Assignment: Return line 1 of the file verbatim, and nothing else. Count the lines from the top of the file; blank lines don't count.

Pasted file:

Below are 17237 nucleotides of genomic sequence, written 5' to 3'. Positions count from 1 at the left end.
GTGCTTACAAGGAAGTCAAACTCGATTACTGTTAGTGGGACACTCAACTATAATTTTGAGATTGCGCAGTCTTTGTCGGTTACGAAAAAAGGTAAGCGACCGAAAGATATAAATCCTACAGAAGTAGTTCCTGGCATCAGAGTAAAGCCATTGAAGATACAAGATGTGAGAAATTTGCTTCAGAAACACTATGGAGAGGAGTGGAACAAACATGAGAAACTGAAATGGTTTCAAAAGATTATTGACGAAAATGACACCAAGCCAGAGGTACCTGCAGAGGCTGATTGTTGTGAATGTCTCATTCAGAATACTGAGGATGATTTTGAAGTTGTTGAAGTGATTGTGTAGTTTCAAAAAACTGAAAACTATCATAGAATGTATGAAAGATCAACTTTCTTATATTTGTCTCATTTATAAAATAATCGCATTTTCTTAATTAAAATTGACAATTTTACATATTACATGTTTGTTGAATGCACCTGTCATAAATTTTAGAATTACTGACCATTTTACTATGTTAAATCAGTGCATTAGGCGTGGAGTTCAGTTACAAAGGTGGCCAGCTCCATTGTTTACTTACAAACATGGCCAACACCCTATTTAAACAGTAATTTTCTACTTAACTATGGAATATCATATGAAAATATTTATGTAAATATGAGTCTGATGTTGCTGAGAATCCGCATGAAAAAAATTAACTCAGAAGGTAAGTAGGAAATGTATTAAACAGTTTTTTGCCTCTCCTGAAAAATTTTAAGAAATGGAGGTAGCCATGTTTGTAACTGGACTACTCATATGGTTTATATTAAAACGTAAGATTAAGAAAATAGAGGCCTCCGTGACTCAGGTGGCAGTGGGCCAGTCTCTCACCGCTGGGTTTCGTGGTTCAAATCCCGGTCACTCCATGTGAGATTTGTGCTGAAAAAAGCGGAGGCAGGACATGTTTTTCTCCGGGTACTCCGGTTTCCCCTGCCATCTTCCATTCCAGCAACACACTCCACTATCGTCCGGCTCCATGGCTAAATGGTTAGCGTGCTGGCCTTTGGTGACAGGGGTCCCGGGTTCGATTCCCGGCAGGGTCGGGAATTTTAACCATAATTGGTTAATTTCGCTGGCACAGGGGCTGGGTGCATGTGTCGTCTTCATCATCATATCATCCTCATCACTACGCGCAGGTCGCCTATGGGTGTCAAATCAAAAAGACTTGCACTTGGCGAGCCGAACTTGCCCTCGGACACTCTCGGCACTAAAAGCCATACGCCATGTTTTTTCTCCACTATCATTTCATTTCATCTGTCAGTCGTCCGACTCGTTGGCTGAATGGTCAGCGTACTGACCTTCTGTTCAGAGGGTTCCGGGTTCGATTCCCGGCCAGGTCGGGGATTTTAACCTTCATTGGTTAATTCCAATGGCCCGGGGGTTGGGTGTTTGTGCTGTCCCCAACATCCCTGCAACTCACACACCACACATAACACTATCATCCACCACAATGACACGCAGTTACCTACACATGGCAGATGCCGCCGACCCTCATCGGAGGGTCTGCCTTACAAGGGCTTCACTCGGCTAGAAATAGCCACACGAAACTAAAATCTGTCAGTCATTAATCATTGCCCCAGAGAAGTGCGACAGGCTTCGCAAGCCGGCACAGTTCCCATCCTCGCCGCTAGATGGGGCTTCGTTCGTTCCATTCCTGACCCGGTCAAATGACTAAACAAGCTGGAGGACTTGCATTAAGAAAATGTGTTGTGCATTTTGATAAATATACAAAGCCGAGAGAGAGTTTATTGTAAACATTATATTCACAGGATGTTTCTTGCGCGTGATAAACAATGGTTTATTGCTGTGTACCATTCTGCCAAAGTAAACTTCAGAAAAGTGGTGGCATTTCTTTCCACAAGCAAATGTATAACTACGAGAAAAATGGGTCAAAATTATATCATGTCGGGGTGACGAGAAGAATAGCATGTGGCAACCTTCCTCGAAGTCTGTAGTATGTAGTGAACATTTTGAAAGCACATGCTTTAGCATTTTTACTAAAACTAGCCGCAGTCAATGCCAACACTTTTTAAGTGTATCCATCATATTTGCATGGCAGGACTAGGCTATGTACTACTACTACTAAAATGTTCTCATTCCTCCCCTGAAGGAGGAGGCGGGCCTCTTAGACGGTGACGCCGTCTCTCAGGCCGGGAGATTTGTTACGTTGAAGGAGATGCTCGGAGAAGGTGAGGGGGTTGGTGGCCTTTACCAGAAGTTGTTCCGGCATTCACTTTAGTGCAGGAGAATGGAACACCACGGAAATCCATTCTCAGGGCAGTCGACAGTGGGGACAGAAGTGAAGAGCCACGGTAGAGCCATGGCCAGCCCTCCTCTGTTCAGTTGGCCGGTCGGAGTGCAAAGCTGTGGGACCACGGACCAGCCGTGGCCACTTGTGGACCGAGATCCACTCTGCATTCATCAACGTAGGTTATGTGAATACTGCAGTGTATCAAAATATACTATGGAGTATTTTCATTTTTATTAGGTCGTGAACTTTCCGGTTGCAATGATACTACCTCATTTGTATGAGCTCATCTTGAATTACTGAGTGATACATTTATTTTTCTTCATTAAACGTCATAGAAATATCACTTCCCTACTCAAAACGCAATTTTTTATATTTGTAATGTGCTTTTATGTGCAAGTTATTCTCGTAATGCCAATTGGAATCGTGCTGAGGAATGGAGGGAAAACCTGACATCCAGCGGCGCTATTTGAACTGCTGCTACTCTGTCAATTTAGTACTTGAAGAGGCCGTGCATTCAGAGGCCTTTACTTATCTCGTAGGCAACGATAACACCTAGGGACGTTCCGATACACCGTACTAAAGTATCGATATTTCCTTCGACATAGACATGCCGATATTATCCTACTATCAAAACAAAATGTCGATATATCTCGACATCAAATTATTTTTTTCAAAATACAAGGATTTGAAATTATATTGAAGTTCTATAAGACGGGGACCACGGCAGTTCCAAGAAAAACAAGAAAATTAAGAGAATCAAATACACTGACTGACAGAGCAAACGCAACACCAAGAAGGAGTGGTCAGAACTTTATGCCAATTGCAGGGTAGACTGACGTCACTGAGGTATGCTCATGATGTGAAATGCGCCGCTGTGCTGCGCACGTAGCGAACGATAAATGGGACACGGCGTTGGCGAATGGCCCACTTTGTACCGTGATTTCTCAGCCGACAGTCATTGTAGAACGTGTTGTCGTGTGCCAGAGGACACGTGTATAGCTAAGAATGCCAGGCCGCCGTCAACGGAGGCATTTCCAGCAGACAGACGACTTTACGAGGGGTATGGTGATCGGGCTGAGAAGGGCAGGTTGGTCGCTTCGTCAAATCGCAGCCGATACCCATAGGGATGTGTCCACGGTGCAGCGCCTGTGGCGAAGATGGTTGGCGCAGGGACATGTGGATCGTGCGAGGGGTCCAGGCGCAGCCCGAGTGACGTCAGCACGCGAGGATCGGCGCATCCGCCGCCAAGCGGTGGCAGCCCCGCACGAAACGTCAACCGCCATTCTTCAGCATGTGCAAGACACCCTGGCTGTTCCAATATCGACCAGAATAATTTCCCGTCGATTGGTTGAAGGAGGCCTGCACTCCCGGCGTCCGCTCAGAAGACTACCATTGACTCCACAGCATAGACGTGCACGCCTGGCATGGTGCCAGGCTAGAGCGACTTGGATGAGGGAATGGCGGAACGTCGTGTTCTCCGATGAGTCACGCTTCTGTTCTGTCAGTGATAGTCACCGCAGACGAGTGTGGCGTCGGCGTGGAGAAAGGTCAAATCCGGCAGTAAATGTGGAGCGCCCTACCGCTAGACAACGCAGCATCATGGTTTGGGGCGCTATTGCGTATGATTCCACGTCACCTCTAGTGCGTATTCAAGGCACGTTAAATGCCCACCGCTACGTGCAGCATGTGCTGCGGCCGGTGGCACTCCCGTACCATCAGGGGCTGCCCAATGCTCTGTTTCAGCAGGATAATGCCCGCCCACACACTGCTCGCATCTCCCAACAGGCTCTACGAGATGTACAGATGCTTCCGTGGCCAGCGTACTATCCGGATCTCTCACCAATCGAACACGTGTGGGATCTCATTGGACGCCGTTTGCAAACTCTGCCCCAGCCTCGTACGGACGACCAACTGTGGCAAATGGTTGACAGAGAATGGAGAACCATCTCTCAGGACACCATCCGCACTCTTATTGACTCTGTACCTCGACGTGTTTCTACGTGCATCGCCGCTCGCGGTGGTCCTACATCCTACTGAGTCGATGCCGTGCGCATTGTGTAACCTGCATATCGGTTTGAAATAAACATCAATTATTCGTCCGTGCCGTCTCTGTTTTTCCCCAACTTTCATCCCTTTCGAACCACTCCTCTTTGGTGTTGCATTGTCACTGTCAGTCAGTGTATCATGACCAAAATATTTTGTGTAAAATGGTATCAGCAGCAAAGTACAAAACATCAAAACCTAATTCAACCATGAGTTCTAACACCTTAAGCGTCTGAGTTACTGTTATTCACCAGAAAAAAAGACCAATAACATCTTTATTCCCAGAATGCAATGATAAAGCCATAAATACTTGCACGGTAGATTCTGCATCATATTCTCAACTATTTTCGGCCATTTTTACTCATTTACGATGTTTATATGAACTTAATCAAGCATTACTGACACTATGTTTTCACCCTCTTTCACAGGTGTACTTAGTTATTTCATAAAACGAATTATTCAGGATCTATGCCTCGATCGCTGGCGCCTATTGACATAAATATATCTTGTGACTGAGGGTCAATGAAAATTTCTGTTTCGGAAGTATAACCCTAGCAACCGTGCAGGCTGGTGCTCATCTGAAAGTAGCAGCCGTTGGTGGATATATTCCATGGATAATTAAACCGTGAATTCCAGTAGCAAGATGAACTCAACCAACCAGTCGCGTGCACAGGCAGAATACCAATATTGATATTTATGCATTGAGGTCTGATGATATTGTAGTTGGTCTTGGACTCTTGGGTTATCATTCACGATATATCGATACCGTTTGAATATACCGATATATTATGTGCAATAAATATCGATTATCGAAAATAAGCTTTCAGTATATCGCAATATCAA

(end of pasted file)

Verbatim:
Below are 17237 nucleotides of genomic sequence, written 5' to 3'. Positions count from 1 at the left end.